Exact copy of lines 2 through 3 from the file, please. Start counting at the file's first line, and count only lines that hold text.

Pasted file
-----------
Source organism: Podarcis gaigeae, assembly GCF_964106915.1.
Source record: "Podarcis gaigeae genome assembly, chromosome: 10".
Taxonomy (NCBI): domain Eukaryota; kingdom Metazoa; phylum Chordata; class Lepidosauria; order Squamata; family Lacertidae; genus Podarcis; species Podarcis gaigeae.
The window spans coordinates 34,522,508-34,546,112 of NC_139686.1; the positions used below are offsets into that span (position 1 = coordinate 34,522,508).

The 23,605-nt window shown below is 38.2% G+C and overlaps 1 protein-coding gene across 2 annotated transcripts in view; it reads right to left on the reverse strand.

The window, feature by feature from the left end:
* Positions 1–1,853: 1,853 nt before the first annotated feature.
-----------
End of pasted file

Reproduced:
Source record: "Podarcis gaigeae genome assembly, chromosome: 10".
Taxonomy (NCBI): domain Eukaryota; kingdom Metazoa; phylum Chordata; class Lepidosauria; order Squamata; family Lacertidae; genus Podarcis; species Podarcis gaigeae.